Christopher Ward C1 Grand Malvern 5 Day Automatic Watch Hands-on

By Ben Newport-Foster

Founded in 2004 by Christopher Ward and Mike France, Christopher Ward (the brand) set out to bring value to the consumer above all else with no big advertising campaigns or no celebrity ambassadors inflating the price of their watches. Infact all watches released follow the simple pricing equation where by the production cost is tripled to get the retail price. This simple structure is how Christopher Ward can sell a new watch with an in-house movement with improved decoration and a 5 day power reserve for just $1740. If you’re the type of watch buyer more focused on value for money than brand recognition then this watch is for you.

The big selling point of this watch is the SH21, Christopher Ward’s first in-house movement.

In preparation for the brand’s 10th anniversary in 2014, Christopher Ward set about designing their first in-house movement in 2009. This in-house movement, the Caliber SH21, was designed by Christopher Ward but manufactured in part by Synergies Horologes (a Swiss movement maker and subsidiary of Christopher Ward) and several other companies and this collaborative process is what allowed Christopher Ward to keep costs low. It’s been 3 years since the world first saw the SH21 and the finishing of the movement has substantially improved. Upon release, the movement was quite bare but now it is covered in the repeating flag motif of Christopher Ward. Whilst I don’t care for the motif on their dials, I do think it looks really interesting on their movements as it is completely unlike any traditional finishing.

The semi-skeletonized movement showcases the two extra large barrels as well as the larger, heavier balance wheel that allows for more consistent and accurate timekeeping. In a change since release, the SH21 is now chronometer rated and during my two weeks with the watch, the 5 Day Automatic was exceptionally accurate with the greatest deviation being no more than +3 seconds. The power reserve of 5 days is a little excessive but compared to the short 38/45 hour reserves on many watches, it’s a welcome change.

At 42mm, the 5 Day Automatic sits well on the wrist and I found it to be a perfect size for a contemporary dress/casual watch. The underside of the case contours to reduce the case footprint on the wrist, but it still sits somewhat high on the wrist for a dress watch due to the thick movement. The finishing on the case is fine but I would have preferred to see some chamfered edges along the case sides and lugs to add some visual flair.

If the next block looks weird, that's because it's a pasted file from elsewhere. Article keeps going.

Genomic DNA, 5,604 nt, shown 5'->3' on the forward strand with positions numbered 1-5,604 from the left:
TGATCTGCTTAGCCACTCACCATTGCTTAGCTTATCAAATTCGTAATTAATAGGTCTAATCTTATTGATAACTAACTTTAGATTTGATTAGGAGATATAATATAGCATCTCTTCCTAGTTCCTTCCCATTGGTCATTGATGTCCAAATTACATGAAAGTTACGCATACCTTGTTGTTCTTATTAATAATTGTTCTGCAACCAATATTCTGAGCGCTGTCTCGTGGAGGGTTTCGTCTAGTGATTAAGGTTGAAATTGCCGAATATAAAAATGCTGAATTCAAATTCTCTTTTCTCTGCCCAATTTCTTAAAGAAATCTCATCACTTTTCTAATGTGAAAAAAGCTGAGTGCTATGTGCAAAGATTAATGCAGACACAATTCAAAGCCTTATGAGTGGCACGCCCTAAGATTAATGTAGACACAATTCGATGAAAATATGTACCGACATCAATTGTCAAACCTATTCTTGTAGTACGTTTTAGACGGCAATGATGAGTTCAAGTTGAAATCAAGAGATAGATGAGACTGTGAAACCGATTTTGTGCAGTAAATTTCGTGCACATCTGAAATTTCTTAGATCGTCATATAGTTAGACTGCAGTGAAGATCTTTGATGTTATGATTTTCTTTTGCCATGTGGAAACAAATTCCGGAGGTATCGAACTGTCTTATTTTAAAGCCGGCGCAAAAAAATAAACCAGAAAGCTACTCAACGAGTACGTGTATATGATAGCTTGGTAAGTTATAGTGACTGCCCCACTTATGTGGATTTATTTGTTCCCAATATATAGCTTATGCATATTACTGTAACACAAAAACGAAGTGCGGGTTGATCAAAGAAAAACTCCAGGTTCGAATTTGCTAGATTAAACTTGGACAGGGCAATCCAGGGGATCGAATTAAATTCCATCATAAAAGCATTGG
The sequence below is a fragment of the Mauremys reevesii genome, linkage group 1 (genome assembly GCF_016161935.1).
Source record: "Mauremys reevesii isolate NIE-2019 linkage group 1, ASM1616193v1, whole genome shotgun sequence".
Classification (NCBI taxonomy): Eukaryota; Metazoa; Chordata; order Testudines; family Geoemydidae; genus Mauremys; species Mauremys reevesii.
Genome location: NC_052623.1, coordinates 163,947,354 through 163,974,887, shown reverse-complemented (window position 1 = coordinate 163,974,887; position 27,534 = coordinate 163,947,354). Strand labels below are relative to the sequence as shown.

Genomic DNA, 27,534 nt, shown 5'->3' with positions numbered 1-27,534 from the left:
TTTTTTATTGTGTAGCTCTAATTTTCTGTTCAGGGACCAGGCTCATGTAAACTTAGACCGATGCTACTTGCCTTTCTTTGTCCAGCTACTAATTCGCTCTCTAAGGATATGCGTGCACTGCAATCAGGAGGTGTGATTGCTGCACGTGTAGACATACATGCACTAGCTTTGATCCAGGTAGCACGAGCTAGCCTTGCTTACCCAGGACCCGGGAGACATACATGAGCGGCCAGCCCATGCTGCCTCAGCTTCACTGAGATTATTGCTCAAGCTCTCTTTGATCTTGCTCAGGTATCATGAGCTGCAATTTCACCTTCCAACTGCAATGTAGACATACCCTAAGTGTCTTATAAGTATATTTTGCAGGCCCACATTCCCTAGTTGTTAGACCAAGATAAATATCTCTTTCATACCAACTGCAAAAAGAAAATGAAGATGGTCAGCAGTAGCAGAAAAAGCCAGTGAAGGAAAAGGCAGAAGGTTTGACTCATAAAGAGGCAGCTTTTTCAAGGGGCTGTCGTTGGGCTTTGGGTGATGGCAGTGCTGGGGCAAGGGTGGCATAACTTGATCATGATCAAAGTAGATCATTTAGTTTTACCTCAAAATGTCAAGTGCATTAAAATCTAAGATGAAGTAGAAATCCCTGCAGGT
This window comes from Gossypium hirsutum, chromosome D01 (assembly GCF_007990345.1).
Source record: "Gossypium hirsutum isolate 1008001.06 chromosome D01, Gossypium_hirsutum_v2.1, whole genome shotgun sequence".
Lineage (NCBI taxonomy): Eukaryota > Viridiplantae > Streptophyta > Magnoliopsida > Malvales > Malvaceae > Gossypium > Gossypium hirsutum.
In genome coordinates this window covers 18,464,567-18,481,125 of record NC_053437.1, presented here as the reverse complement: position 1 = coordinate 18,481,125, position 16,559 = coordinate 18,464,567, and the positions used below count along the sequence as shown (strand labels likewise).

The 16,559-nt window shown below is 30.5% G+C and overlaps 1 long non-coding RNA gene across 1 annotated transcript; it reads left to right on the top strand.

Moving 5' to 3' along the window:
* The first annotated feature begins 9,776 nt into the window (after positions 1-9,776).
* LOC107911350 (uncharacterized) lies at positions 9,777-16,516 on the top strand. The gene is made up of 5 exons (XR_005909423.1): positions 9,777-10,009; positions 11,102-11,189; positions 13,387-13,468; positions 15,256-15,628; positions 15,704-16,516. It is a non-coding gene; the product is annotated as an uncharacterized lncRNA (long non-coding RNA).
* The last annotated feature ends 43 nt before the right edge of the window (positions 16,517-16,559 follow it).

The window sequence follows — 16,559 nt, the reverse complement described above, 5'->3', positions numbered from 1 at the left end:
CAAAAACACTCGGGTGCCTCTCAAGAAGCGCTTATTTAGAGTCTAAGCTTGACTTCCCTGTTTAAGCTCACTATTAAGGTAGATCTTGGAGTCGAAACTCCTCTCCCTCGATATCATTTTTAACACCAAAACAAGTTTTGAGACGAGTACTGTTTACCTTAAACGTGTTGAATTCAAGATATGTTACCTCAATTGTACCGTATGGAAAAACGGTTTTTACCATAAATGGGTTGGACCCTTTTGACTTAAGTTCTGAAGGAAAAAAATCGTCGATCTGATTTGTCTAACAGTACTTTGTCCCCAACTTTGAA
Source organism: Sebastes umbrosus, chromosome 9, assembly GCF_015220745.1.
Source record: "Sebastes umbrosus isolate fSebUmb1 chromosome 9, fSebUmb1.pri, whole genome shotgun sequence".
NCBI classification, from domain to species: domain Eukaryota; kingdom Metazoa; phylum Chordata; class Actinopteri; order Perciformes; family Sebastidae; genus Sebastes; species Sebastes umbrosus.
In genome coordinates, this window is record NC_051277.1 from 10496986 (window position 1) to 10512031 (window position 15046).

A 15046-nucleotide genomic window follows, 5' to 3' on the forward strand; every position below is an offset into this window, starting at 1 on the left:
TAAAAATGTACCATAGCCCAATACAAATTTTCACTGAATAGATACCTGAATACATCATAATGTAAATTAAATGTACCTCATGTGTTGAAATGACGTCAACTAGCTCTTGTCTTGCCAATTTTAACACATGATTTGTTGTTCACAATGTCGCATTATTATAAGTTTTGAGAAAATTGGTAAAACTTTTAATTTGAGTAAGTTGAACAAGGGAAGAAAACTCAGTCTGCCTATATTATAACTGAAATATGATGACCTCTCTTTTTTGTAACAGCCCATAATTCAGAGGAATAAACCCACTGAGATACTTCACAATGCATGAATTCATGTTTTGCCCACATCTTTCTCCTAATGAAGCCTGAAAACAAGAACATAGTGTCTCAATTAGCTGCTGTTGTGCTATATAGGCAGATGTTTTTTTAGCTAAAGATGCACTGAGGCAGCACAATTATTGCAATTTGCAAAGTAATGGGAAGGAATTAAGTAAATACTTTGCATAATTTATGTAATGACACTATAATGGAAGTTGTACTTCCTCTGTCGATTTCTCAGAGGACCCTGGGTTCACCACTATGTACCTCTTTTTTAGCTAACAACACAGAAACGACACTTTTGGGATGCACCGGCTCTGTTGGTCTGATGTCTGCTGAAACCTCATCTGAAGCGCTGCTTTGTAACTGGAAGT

The dial is very minimal with little more than a scattering of slim, metallic hour markers, two exaggerated numbers at 12 and 6 and a small date window at 3. It’s an simple watch that, aside from the diameter and thickness, is timeless in a mid-century, Omega Seamaster kind of way. The blued minute and hour hands, whilst slightly cookie-cutter in design, pop off the opalin white dial when the light hits them and that subtle touch of color stops the watch from looking too plain.

Much has been made regarding the Christopher Ward logo re-design and their decision to place it at 9 o’clock rather than the more traditional 12 o’clock. I don’t always think it works but it looks great on the 5 Day Automatic. The date window (and its stylized, extended aperture) creates an almost perfectly balanced dial, aside from the extraneous text at 6 o’clock declaring this a chronometer with a 5 day power reserve (Just a quick question for all the watch brands reading this, why do you think I need a reminder of the watch’s functions on the dial?! A dial is for displaying the time, not to act as a billboard).

The 5 Day Automatic is available with a variety of leather straps but out of curiosity I chose to wear it on the stainless steel mesh bracelet. I thoroughly enjoyed the bracelet which wore very comfortable on the wrist (except for warmer days as there is no method of micro-adjustment) and looked very sleek and stylish. The lack of shoulder pieces, combined with the simple dial, lend a very vintage feel to the watch that I thoroughly appreciated.

At $1740, the Christopher Ward C1 Grand Malvern 5 Day Automatic is just as much of a value proposition as it is a mouthful to say. When bigger, more well known brands are offering modified ETA movements at twice the price of this watch, it really should make you stop and think of how much value Christopher Ward is bringing to the table. For more info, please visit